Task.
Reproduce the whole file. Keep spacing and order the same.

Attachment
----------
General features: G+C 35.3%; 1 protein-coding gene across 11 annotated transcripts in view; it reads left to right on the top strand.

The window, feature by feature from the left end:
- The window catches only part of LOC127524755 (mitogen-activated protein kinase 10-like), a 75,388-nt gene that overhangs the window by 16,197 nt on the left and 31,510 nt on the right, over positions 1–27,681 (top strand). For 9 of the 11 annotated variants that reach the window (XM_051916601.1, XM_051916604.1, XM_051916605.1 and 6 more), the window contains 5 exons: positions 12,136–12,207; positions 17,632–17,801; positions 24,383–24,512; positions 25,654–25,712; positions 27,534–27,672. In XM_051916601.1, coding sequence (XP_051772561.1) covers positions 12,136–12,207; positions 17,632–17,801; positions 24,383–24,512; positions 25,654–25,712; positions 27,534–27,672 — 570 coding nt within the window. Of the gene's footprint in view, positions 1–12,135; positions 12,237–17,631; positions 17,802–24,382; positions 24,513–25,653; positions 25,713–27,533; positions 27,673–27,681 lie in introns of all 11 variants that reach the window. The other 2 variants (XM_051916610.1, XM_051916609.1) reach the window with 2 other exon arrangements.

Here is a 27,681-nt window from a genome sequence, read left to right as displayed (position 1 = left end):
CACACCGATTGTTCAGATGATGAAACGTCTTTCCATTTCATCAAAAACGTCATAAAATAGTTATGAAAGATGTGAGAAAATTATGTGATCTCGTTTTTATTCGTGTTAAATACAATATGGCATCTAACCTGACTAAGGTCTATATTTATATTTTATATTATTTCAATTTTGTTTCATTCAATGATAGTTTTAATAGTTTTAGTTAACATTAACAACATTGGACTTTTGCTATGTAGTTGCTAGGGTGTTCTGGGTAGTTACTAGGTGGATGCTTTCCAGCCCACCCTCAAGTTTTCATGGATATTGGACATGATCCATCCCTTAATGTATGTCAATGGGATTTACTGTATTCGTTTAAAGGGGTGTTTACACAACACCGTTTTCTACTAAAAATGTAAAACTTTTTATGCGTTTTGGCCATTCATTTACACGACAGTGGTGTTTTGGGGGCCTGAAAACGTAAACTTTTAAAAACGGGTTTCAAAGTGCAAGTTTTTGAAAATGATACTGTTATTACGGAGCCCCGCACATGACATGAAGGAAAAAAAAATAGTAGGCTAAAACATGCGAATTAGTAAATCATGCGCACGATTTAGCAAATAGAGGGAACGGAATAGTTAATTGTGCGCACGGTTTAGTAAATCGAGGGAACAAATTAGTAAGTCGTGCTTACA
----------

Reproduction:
General features: G+C 35.3%; 1 protein-coding gene across 11 annotated transcripts in view; it reads left to right on the top strand.

The window, feature by feature from the left end:
- The window catches only part of LOC127524755 (mitogen-activated protein kinase 10-like), a 75,388-nt gene that overhangs the window by 16,197 nt on the left and 31,510 nt on the right, over positions 1–27,681 (top strand). For 9 of the 11 annotated variants that reach the window (XM_051916601.1, XM_051916604.1, XM_051916605.1 and 6 more), the window contains 5 exons: positions 12,136–12,207; positions 17,632–17,801; positions 24,383–24,512; positions 25,654–25,712; positions 27,534–27,672. In XM_051916601.1, coding sequence (XP_051772561.1) covers positions 12,136–12,207; positions 17,632–17,801; positions 24,383–24,512; positions 25,654–25,712; positions 27,534–27,672 — 570 coding nt within the window. Of the gene's footprint in view, positions 1–12,135; positions 12,237–17,631; positions 17,802–24,382; positions 24,513–25,653; positions 25,713–27,533; positions 27,673–27,681 lie in introns of all 11 variants that reach the window. The other 2 variants (XM_051916610.1, XM_051916609.1) reach the window with 2 other exon arrangements.

Here is a 27,681-nt window from a genome sequence, read left to right as displayed (position 1 = left end):
CACACCGATTGTTCAGATGATGAAACGTCTTTCCATTTCATCAAAAACGTCATAAAATAGTTATGAAAGATGTGAGAAAATTATGTGATCTCGTTTTTATTCGTGTTAAATACAATATGGCATCTAACCTGACTAAGGTCTATATTTATATTTTATATTATTTCAATTTTGTTTCATTCAATGATAGTTTTAATAGTTTTAGTTAACATTAACAACATTGGACTTTTGCTATGTAGTTGCTAGGGTGTTCTGGGTAGTTACTAGGTGGATGCTTTCCAGCCCACCCTCAAGTTTTCATGGATATTGGACATGATCCATCCCTTAATGTATGTCAATGGGATTTACTGTATTCGTTTAAAGGGGTGTTTACACAACACCGTTTTCTACTAAAAATGTAAAACTTTTTATGCGTTTTGGCCATTCATTTACACGACAGTGGTGTTTTGGGGGCCTGAAAACGTAAACTTTTAAAAACGGGTTTCAAAGTGCAAGTTTTTGAAAATGATACTGTTATTACGGAGCCCCGCACATGACATGAAGGAAAAAAAAATAGTAGGCTAAAACATGCGAATTAGTAAATCATGCGCACGATTTAGCAAATAGAGGGAACGGAATAGTTAATTGTGCGCACGGTTTAGTAAATCGAGGGAACAAATTAGTAAGTCGTGCTTACA